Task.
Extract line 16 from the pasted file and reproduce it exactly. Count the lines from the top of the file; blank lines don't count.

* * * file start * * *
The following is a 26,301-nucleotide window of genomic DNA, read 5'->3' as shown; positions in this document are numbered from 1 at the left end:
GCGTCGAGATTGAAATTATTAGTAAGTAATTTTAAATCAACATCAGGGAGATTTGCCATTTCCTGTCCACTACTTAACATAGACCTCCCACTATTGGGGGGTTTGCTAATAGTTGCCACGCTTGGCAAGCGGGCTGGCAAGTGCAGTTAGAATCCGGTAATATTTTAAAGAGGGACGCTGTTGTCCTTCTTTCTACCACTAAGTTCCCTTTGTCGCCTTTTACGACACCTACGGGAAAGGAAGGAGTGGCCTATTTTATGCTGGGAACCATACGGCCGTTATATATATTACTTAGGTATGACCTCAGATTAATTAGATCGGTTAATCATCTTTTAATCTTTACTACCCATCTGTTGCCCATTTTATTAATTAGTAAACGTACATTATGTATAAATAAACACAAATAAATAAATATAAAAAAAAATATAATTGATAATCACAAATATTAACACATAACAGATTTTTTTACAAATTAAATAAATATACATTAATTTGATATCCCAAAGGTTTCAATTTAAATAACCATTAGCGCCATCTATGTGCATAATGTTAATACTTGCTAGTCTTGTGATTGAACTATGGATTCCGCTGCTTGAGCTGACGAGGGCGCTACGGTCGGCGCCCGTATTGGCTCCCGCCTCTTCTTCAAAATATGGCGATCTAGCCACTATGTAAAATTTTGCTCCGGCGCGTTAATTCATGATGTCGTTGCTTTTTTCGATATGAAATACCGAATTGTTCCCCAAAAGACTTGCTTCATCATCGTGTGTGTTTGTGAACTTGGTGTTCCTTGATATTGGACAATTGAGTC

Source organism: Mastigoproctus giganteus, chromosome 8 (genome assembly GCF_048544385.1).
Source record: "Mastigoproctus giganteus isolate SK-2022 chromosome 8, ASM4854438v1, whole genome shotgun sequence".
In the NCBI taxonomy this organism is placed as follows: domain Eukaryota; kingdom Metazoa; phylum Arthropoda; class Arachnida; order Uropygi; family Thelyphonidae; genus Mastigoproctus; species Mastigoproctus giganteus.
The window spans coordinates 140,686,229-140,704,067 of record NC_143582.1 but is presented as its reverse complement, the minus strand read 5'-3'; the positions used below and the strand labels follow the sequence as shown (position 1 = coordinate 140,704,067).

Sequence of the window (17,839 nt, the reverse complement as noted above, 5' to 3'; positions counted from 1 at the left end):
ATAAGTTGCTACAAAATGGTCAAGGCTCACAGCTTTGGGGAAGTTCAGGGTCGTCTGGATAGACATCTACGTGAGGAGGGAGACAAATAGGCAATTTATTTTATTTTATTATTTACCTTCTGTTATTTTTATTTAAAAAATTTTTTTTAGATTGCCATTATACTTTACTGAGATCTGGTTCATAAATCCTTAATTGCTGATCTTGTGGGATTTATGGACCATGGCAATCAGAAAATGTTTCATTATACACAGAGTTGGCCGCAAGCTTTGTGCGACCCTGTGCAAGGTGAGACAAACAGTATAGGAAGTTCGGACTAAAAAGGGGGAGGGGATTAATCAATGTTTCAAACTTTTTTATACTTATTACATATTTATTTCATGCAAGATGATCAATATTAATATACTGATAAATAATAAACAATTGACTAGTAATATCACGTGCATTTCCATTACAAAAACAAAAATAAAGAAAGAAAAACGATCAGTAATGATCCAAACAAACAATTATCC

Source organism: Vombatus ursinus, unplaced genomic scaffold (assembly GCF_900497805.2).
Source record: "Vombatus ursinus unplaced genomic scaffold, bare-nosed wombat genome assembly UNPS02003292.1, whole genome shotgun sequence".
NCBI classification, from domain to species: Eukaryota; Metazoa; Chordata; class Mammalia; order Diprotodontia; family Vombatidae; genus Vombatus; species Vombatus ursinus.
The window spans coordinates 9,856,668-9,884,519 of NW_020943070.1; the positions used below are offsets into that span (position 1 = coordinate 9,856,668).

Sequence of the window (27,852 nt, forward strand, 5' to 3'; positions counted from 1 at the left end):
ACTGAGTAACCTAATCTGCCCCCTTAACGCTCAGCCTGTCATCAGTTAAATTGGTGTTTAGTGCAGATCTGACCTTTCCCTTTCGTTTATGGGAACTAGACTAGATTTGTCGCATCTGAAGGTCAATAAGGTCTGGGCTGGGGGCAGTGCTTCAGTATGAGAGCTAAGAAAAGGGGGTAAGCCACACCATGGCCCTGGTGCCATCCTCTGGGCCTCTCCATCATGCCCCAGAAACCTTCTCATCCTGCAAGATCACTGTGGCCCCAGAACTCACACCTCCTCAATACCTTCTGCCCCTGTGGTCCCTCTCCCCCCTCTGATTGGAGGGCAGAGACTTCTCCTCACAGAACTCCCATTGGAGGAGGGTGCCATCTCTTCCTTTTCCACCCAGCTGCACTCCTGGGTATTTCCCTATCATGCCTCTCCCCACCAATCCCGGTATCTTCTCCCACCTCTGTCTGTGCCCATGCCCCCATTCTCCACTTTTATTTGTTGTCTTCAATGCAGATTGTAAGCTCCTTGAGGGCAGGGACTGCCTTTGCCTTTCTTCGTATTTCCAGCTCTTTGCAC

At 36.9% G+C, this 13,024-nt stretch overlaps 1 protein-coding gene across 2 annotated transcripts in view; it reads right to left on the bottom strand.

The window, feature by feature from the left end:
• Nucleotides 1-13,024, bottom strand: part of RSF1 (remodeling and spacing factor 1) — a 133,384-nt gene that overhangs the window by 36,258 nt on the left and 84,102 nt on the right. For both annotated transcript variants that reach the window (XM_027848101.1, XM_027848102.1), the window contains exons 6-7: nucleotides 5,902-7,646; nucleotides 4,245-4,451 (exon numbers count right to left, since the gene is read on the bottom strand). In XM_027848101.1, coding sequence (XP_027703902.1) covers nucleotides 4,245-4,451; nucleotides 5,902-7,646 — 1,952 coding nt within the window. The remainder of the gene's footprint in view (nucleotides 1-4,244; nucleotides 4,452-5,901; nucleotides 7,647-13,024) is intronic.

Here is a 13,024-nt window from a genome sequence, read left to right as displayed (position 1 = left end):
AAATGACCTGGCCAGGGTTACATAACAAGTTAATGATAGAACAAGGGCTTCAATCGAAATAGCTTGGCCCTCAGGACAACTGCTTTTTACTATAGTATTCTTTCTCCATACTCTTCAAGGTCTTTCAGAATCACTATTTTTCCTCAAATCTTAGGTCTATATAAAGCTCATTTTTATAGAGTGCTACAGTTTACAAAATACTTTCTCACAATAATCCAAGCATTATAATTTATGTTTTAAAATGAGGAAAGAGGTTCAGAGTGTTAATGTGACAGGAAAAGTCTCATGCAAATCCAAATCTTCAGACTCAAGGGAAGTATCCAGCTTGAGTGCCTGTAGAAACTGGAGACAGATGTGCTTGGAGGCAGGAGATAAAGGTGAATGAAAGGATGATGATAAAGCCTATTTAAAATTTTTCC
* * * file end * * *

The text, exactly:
The window, feature by feature from the left end: